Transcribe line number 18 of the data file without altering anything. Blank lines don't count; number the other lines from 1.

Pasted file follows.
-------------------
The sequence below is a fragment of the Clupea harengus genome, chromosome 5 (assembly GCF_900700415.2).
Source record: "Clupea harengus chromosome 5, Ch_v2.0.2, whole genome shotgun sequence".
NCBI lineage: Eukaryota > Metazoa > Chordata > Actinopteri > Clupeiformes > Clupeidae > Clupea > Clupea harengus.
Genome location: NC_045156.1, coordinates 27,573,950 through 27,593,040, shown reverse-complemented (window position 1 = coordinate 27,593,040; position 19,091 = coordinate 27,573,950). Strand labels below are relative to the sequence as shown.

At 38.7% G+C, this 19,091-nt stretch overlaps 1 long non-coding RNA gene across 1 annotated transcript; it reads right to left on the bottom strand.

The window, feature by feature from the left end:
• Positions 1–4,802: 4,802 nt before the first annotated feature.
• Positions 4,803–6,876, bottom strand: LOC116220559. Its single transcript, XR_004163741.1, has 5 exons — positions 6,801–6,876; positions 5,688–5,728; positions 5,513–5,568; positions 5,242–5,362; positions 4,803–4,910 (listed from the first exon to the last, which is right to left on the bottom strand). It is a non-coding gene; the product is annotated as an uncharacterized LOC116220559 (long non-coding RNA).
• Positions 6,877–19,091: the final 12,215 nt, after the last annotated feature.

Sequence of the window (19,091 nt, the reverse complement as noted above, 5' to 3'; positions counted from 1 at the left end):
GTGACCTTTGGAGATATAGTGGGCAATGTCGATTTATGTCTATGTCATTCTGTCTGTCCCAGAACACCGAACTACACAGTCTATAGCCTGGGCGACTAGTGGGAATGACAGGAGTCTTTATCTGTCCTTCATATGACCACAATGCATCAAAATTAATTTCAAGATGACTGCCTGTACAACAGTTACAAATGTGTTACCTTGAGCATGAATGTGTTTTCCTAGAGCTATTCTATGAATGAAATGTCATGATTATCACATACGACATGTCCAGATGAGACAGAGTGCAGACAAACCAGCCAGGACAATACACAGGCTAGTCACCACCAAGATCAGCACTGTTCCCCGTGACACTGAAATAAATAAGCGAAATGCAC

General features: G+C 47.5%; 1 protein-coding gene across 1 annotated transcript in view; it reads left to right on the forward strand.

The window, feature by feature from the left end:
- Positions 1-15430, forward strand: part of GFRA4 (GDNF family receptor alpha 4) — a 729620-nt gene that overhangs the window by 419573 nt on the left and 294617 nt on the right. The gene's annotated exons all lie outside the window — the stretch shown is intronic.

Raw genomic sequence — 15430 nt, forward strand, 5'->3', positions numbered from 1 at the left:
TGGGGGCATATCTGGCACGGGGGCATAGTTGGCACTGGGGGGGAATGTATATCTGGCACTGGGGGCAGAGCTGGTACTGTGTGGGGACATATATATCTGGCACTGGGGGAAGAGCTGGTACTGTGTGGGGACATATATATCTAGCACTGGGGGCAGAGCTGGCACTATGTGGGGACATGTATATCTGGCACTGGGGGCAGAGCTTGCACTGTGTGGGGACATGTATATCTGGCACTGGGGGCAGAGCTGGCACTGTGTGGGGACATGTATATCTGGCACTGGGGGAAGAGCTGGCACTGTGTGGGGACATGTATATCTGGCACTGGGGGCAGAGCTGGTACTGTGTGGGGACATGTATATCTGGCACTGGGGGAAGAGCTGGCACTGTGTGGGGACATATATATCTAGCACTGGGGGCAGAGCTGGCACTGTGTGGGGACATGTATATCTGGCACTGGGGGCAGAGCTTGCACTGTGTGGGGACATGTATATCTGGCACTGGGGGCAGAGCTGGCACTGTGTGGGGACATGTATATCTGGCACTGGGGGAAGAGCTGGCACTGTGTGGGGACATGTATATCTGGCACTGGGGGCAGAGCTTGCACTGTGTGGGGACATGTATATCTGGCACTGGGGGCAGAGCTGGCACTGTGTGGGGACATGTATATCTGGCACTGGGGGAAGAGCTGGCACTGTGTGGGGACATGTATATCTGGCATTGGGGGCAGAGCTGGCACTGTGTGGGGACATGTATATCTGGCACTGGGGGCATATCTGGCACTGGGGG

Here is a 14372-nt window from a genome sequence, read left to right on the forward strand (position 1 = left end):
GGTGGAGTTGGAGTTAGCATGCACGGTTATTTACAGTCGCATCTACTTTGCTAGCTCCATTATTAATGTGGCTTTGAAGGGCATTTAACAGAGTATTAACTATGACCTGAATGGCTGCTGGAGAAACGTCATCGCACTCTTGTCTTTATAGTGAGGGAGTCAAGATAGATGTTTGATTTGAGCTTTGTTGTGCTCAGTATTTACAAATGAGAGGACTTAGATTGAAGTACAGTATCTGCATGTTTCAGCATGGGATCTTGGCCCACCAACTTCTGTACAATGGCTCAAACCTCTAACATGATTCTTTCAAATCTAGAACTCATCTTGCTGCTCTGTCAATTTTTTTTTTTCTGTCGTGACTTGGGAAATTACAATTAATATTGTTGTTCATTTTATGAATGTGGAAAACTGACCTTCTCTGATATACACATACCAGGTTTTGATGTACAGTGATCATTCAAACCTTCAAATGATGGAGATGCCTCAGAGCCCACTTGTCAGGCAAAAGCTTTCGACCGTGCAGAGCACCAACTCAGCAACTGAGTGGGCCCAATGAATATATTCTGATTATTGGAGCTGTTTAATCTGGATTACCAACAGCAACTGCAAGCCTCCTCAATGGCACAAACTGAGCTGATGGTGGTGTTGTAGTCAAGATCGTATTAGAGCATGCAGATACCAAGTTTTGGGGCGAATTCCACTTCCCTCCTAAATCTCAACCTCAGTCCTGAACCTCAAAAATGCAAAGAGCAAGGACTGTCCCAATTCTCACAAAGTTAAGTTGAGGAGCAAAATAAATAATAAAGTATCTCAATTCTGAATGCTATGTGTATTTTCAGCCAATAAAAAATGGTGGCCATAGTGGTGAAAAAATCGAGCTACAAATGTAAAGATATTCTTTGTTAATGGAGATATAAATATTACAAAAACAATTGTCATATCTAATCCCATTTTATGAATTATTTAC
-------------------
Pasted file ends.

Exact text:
GGTGGAGTTGGAGTTAGCATGCACGGTTATTTACAGTCGCATCTACTTTGCTAGCTCCATTATTAATGTGGCTTTGAAGGGCATTTAACAGAGTATTAACTATGACCTGAATGGCTGCTGGAGAAACGTCATCGCACTCTTGTCTTTATAGTGAGGGAGTCAAGATAGATGTTTGATTTGAGCTTTGTTGTGCTCAGTATTTACAAATGAGAGGACTTAGATTGAAGTACAGTATCTGCATGTTTCAGCATGGGATCTTGGCCCACCAACTTCTGTACAATGGCTCAAACCTCTAACATGATTCTTTCAAATCTAGAACTCATCTTGCTGCTCTGTCAATTTTTTTTTTTCTGTCGTGACTTGGGAAATTACAATTAATATTGTTGTTCATTTTATGAATGTGGAAAACTGACCTTCTCTGATATACACATACCAGGTTTTGATGTACAGTGATCATTCAAACCTTCAAATGATGGAGATGCCTCAGAGCCCACTTGTCAGGCAAAAGCTTTCGACCGTGCAGAGCACCAACTCAGCAACTGAGTGGGCCCAATGAATATATTCTGATTATTGGAGCTGTTTAATCTGGATTACCAACAGCAACTGCAAGCCTCCTCAATGGCACAAACTGAGCTGATGGTGGTGTTGTAGTCAAGATCGTATTAGAGCATGCAGATACCAAGTTTTGGGGCGAATTCCACTTCCCTCCTAAATCTCAACCTCAGTCCTGAACCTCAAAAATGCAAAGAGCAAGGACTGTCCCAATTCTCACAAAGTTAAGTTGAGGAGCAAAATAAATAATAAAGTATCTCAATTCTGAATGCTATGTGTATTTTCAGCCAATAAAAAATGGTGGCCATAGTGGTGAAAAAATCGAGCTACAAATGTAAAGATATTCTTTGTTAATGGAGATATAAATATTACAAAAACAATTGTCATATCTAATCCCATTTTATGAATTATTTAC